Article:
Dracut Voters Issue Strong Mandate for Change


By: Brian Genest – July, 2020

Times are a-changin’ in Dracut. After the town scandals of 2019, it’s about time! Just ask the voters…

This year, in a five-way race for two open seats on the board of selectmen, political newcomer Alison Genest topped the ticket, leaving some well-known town politicians in the rear of the pack. (Full disclosure: As Alison’s husband and campaign manager, I’m completely biased about her and her incredible victory. As a columnist, former news reporter and observer of Dracut politics since the late 80s, I’m completely thrilled! Change may come slowly in Dracut, but it has finally arrived.)

My wife is a town native, but she isn’t part of the political establishment. And that wasn’t the only thing that made her attractive as a candidate. As a financial services professional, she has relevant, real-world experience that can help move the town through what could be some very challenging economic times ahead. Voters responded, overwhelmingly supporting an experienced outsider with a fresh face and a positive message.

One familiar face rejected by the voters was Phil Thibault. He lost his sixth town election. Thibault, who was pushed heavily by the Dracut Connection (and a couple former selectmen), is close with the hosts of the cable TV show and often appears as an on-set guest.

In its post-election opining, however, the Lowell Sun speculated that perhaps it was Thibault’s service as chairman of the town manager screening committee that cost him the race.

“It just might be that in Thibault’s case, familiarity breeds more contempt than content,” the paper speculated in a post-election editorial. “It could also be payback for the decision by that screening panel he ran not to put interim—now permanent—Town Manager Ann Vandal on the list of finalists for that position.”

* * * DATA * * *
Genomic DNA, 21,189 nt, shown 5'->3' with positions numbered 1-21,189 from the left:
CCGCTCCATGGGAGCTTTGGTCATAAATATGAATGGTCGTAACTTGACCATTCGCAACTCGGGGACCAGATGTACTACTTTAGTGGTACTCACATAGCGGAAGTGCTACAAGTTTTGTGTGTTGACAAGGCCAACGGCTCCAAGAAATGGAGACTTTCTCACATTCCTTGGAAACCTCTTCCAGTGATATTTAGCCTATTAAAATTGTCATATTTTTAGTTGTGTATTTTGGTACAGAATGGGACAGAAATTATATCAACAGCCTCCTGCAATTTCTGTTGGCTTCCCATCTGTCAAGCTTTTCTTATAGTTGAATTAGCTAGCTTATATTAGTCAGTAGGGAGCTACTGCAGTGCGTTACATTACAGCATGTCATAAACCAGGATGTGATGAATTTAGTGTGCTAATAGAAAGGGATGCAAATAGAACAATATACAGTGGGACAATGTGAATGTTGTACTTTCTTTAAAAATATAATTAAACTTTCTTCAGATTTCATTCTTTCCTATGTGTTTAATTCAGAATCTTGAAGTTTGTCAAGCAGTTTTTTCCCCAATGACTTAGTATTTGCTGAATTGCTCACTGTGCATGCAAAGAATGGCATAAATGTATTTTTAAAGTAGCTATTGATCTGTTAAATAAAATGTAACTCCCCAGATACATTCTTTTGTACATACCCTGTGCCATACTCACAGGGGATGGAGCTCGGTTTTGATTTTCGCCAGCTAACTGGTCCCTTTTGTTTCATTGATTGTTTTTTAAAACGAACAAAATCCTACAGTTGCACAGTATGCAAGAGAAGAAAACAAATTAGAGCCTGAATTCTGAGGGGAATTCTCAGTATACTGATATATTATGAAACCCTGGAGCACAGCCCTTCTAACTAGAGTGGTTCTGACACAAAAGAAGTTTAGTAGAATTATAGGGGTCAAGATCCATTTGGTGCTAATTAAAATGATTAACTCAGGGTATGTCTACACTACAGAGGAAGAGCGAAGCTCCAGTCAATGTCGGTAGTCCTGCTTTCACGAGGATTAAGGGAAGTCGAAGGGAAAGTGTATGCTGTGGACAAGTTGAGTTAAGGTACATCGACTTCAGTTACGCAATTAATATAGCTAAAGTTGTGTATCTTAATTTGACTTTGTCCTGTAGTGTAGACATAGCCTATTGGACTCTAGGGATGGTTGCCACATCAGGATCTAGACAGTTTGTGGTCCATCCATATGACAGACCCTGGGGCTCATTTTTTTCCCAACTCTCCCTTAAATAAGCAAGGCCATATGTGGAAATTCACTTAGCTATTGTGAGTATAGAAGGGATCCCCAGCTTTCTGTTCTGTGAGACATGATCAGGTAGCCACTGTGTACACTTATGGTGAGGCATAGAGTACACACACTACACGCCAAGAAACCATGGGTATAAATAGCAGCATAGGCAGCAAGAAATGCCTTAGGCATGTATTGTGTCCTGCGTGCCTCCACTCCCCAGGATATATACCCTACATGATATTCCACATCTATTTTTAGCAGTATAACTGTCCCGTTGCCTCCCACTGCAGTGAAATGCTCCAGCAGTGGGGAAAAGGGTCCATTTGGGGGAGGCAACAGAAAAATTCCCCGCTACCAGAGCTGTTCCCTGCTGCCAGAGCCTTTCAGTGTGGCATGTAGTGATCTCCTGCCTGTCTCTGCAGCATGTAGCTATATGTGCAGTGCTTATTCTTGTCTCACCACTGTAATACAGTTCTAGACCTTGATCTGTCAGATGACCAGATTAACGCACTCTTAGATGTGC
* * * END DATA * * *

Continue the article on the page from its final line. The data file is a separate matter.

Regardless, like other candidates in the race, Thibault talked a lot about his board service. Like the other candidates who talked about their board service, he mentioned few accomplishments that benefitted the town as a result. Whatever the reason for his loss, one thing’s for certain: Thibault touting his service on just about every board in town over the last two decades wasn’t enough to help him win and neither were his connections.

Joe Espinola, a former member of the school committee at the Greater Lowell Technical High School and a failed candidate for state senate in 2018, did practically nothing as far as campaigning – and his embarrassing numbers showed it. One of the few things he did was show up for the televised debate. Next time, he should show up prepared! Espinola was all over the place with his answers; at one point, he outed a member of his family while answering a question about LGBTQ students.

Espinola has had quite a metamorphosis himself: In 2018, he was a Republican, one of Gov. Charlie Baker’s chosen superdelegates to the Massachusetts Republican State Convention and a self-proclaimed supporter of President Trump’s. Today, he’s unenrolled and apparently suffering from Trump Derangement Syndrome. That won’t help him with Republican voters in any future elections in Dracut, which the president won by the largest percentage in the Merrimack Valley and will no doubt carry again this year based on his incredible economic results, supporting our police, rebuilding our military, taking care of our veterans and all the other winning on his amazingly long list of accomplishments.

Mark Pease, chairman of the planning board, never had a chance to finish anywhere but dead last, as a result of calling for the town to defy the governor’s COVID-19 directives. His debate performance, like his Facebook rants, was somewhat amusing nonetheless.

Speaking of the debate, one question submitted by a resident put all the town’s recent problems front and center once again: “Procurement issues, lawsuits against the town, no confidence votes and internal investigations have put Dracut in the news this past year. Do you think that’s a problem?”

The voters of Dracut apparently thought it was a problem. Maybe they’ve finally had enough with the political shenanigans. Maybe they want fiscal discipline, transparency and accountability. Maybe they want an independent voice, private-sector experience and civility in town politics. Perhaps that’s the reason they so strongly rejected the politicians and politics of the past at the ballot box this year.


—Brian Genest is chairman of the Dracut Republican Town Committee and a member of the Massachusetts Republican State Committee representing the Second Essex & Middlesex district of Andover, Dracut, Lawrence and Tewksbury. He’s also a proud husband. ◊